11.24.2008

The world of spicy mayo



[still working on this post]

I've enjoyed a variety of mayonnaise based sauces with mostly Japanese food, but have always wanted to try them with other food combinations, however never had them on hand. Now that Japanese food is so broadly available, so are its ingredients, but I am not so keen on trying the masses of brands to find something that can be so simply prepared at home and tuned to resemble the tried and tested restaurant mayos.

I know of three kinds I want to replicate:
  1. Spicy Mayo (red) - this is what's most commonly refered to as spicy mayo and usually made with cayennee or chilli pepper varieties.
  2. Wasabi Mayo (green) - this mixture is pretty common as well.
  3. Horseradish Mayo (white) - this isn't frequently available at japanese establishments, however is frequently sold as a sandwich ingredient.
Red.
  • 10 drops or 1/2 mL of cayenne pepper sauce (such as tabasco)
  • 1 tbsp of kwepie japanese mayo (available at asian grocers; this is much closer to a home made mayo then the standard store brands. It is more liquid in texture and tastes more of yolk. If you are unable to find this, I would suggest making your own mayo from scratch)
  • ...surpize ingredient: a teeny! dash of artificial sweetner (I used equal. The use of this completely depends on the hot sauce you choose.)
    I have to write a disclaimer to this one. I dislike artificial sweetner with a passion. The only reason I had it in the pantry is because my mother-in-law prefers it with her tea. Sweetner in general has a very distinct taste that is almost overly sweet and has a strange power to balance acidity in small amounts. This is why I dislike it so much in tea; but exactly what made it a perfect addition to this sauce.
Green.
  • 2 tsp wasabi root powder
  • 2 tbsp of kwepie japanese mayo
  • 1 drop of lime essential oil (I made more of this sauce so it could withstand the addition of the lime oil, you could make less if you can figure out how to get 1/2 a drop :o) )
White.
  • 1 tsp horseradish root powder (this isn't as readily available as the wasabi powder, but really is the only way to go to get the smooth consistency of the sauce)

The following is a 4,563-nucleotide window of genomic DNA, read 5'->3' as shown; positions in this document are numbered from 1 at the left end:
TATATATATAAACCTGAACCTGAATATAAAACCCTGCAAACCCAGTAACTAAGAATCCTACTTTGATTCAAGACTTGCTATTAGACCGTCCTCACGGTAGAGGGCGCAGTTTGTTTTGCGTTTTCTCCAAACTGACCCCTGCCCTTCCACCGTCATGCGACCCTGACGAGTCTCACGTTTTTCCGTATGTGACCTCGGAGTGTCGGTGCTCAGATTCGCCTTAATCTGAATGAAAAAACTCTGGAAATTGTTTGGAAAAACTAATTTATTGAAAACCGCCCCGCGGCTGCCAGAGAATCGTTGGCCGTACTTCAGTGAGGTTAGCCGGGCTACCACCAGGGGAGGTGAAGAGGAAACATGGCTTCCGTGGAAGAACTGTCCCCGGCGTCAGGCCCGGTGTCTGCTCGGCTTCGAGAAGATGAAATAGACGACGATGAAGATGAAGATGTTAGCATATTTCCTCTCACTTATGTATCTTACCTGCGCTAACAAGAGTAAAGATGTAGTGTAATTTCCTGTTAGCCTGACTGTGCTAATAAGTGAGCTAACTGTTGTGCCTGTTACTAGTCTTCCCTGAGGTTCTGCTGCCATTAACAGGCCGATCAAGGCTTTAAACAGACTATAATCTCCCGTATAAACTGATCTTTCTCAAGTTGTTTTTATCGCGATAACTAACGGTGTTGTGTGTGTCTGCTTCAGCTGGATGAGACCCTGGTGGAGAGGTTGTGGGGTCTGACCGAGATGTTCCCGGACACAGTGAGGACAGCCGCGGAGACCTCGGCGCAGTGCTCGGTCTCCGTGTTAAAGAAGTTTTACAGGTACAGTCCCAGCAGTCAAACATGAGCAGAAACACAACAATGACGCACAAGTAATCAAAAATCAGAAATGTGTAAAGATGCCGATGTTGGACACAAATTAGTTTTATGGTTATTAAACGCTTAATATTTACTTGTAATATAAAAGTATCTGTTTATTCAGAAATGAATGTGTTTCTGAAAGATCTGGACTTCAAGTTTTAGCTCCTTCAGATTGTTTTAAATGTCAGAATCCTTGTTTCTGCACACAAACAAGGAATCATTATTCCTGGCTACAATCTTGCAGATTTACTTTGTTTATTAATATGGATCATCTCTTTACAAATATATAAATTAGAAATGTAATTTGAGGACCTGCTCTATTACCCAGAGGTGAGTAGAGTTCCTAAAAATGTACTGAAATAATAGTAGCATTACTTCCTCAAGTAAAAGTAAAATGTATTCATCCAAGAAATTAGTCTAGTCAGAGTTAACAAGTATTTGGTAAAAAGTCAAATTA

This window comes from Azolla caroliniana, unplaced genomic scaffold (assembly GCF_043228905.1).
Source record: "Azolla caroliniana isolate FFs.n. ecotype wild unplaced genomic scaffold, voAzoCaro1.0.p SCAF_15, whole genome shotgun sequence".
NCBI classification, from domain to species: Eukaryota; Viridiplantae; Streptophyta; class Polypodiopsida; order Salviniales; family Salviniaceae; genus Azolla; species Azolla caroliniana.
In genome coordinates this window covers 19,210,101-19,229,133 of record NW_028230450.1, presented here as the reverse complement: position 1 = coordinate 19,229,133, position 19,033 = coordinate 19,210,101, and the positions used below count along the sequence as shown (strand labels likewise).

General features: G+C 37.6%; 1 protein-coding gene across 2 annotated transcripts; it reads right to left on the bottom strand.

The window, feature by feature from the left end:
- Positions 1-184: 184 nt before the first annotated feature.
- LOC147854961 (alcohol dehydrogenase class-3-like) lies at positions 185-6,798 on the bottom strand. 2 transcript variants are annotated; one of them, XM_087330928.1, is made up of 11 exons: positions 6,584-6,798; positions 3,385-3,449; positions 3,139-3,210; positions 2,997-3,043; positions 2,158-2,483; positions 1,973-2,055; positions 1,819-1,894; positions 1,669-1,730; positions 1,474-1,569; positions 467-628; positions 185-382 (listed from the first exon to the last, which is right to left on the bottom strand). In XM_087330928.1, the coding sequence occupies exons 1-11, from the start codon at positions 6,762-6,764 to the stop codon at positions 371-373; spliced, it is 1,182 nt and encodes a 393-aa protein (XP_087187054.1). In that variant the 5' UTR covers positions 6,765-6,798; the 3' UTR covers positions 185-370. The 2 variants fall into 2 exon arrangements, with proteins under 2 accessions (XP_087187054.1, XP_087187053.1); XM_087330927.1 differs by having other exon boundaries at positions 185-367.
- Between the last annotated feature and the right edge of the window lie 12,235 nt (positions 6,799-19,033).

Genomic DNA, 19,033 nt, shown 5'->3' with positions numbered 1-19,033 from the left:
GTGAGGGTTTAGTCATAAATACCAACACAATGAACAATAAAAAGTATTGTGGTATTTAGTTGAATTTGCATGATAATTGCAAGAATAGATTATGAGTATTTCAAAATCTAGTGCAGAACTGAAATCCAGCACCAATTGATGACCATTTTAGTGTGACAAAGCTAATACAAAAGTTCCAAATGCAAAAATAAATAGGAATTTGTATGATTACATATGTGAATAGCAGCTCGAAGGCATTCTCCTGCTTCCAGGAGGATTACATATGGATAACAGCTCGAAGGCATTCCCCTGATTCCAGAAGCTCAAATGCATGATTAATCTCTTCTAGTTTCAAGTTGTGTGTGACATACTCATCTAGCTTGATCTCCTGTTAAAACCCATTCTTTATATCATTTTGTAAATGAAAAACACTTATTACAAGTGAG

• 1 tbsp of kwepie japanese mayo

11.22.2008

Still prepping...

I am not sure if it was the simplicity of the previous post that I decided to spike a few more things. I started with the dried bing cherries and moved onto prunes and tea leaves. I have only eaten one rum raisin. I swear. But the other stuff, well, let's just say taste tests are an important part of cooking. The preparation is just combination of ingredients listed, and like in rum raisin, the dry fruit is first scalded and steeped.

The bing...or rather, the bada bing
  • 1 cup of dried, bing cherries
  • 1/2 cup of vodka
  • 2 tbsp of lemon juice
  • zest of one lemon
Using lemon here was a choice I made since I have a few ideas of how I am going to be using this. I wanted cherries to be spiked but with a kick of acidity, unlike the rum raisins.

Prune-licious
  • 2 cups of prunes
  • 1 cup of rum
  • 1 cup of table red wine
  • 2 tbsp of honey
  • 1 tsp of grated fresh ginger
  • 3 tsp of steeped through whole tea leaves
As I was making this, I realized that in taste it started getting close to the Dominican "mamajuana" drink, sans the root. The tea really adds a kick of bitterness here that the root would have imparted. This would be perfect for a meat sauce.

11.21.2008

The Prep Work


It occured to me that in order to really make something standout in a dish you have to know what you're putting into it. I mean really know what you're putting into it. Sure, fresh ingredients and a little ingenuity is good, but the basic components don't stop there. A well made dish takes a good sauce...just look at the French Laundry cookbook. Keller really outdoes himself. There is no way to compete, but there is a way to make sure a dish 1) can be simplified with a little leg work ahead of time and 2) that it is an interesting combination of flavors.

So, I am on a quest to stock my fridge with sauces, bases, and anything that can stand up to a month of refrigeration while I think of how and where to use it all.

Today is RUM RAISIN day. Yes, simple as it may be, I figured it's a good place to start. I am going to do this one blind. I don't want to know (until I finish the recipe) how everyone else makes it. I want to make it how I think it should taste. That may offend some - but I'll let my palette do the talking.

I start with a cup of raisins. Scald them in boiling water and let stand for 1 minute. Drain the water. Place in a glass (at least I did) jar. Add 2 tablespoons of real maple syrup. Add about 1/2 cup of 120 proof dark rum just to cover. Let steep on the counter for about 1 hour and then move to the fridge for about 1 week.

Ingredients Used
  • 1 cup of raisins
  • 2 tbsp of real maple syrup
  • 1/2 cup of 120 proof dark rum